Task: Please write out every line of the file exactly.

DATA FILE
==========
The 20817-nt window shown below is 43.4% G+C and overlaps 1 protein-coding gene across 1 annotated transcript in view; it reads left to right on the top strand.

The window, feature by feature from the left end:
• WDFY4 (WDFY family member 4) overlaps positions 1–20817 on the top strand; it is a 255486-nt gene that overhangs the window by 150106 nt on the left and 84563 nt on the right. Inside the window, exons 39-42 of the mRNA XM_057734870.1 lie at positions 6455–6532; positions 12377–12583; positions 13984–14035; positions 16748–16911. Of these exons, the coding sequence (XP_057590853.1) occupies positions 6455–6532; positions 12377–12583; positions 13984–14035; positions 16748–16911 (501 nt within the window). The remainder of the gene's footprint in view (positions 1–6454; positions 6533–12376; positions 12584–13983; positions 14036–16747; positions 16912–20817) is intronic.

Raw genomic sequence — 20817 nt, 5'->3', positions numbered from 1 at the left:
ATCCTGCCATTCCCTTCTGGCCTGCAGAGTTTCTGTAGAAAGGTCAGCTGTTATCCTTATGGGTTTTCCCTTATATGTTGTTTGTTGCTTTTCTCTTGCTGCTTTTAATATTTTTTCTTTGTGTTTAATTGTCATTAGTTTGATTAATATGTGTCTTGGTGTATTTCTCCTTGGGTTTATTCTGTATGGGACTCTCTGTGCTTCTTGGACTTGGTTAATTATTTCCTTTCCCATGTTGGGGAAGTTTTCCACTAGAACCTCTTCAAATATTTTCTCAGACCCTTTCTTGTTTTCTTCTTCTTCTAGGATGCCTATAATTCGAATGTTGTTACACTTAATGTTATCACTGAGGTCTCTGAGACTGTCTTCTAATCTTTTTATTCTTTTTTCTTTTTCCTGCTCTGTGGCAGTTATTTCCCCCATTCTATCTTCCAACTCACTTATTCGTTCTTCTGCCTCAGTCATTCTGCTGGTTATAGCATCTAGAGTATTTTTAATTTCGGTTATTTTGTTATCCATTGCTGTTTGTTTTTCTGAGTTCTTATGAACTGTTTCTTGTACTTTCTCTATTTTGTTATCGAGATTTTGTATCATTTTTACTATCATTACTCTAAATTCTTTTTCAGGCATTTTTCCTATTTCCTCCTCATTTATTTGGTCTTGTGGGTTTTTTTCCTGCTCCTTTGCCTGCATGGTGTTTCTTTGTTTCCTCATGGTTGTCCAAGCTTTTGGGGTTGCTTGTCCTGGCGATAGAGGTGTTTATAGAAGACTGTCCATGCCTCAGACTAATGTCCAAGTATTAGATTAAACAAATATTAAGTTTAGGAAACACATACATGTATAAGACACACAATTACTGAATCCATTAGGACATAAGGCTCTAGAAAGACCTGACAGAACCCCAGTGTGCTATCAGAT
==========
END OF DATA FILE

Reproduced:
The 20817-nt window shown below is 43.4% G+C and overlaps 1 protein-coding gene across 1 annotated transcript in view; it reads left to right on the top strand.

The window, feature by feature from the left end:
• WDFY4 (WDFY family member 4) overlaps positions 1–20817 on the top strand; it is a 255486-nt gene that overhangs the window by 150106 nt on the left and 84563 nt on the right. Inside the window, exons 39-42 of the mRNA XM_057734870.1 lie at positions 6455–6532; positions 12377–12583; positions 13984–14035; positions 16748–16911. Of these exons, the coding sequence (XP_057590853.1) occupies positions 6455–6532; positions 12377–12583; positions 13984–14035; positions 16748–16911 (501 nt within the window). The remainder of the gene's footprint in view (positions 1–6454; positions 6533–12376; positions 12584–13983; positions 14036–16747; positions 16912–20817) is intronic.

Raw genomic sequence — 20817 nt, 5'->3', positions numbered from 1 at the left:
ATCCTGCCATTCCCTTCTGGCCTGCAGAGTTTCTGTAGAAAGGTCAGCTGTTATCCTTATGGGTTTTCCCTTATATGTTGTTTGTTGCTTTTCTCTTGCTGCTTTTAATATTTTTTCTTTGTGTTTAATTGTCATTAGTTTGATTAATATGTGTCTTGGTGTATTTCTCCTTGGGTTTATTCTGTATGGGACTCTCTGTGCTTCTTGGACTTGGTTAATTATTTCCTTTCCCATGTTGGGGAAGTTTTCCACTAGAACCTCTTCAAATATTTTCTCAGACCCTTTCTTGTTTTCTTCTTCTTCTAGGATGCCTATAATTCGAATGTTGTTACACTTAATGTTATCACTGAGGTCTCTGAGACTGTCTTCTAATCTTTTTATTCTTTTTTCTTTTTCCTGCTCTGTGGCAGTTATTTCCCCCATTCTATCTTCCAACTCACTTATTCGTTCTTCTGCCTCAGTCATTCTGCTGGTTATAGCATCTAGAGTATTTTTAATTTCGGTTATTTTGTTATCCATTGCTGTTTGTTTTTCTGAGTTCTTATGAACTGTTTCTTGTACTTTCTCTATTTTGTTATCGAGATTTTGTATCATTTTTACTATCATTACTCTAAATTCTTTTTCAGGCATTTTTCCTATTTCCTCCTCATTTATTTGGTCTTGTGGGTTTTTTTCCTGCTCCTTTGCCTGCATGGTGTTTCTTTGTTTCCTCATGGTTGTCCAAGCTTTTGGGGTTGCTTGTCCTGGCGATAGAGGTGTTTATAGAAGACTGTCCATGCCTCAGACTAATGTCCAAGTATTAGATTAAACAAATATTAAGTTTAGGAAACACATACATGTATAAGACACACAATTACTGAATCCATTAGGACATAAGGCTCTAGAAAGACCTGACAGAACCCCAGTGTGCTATCAGAT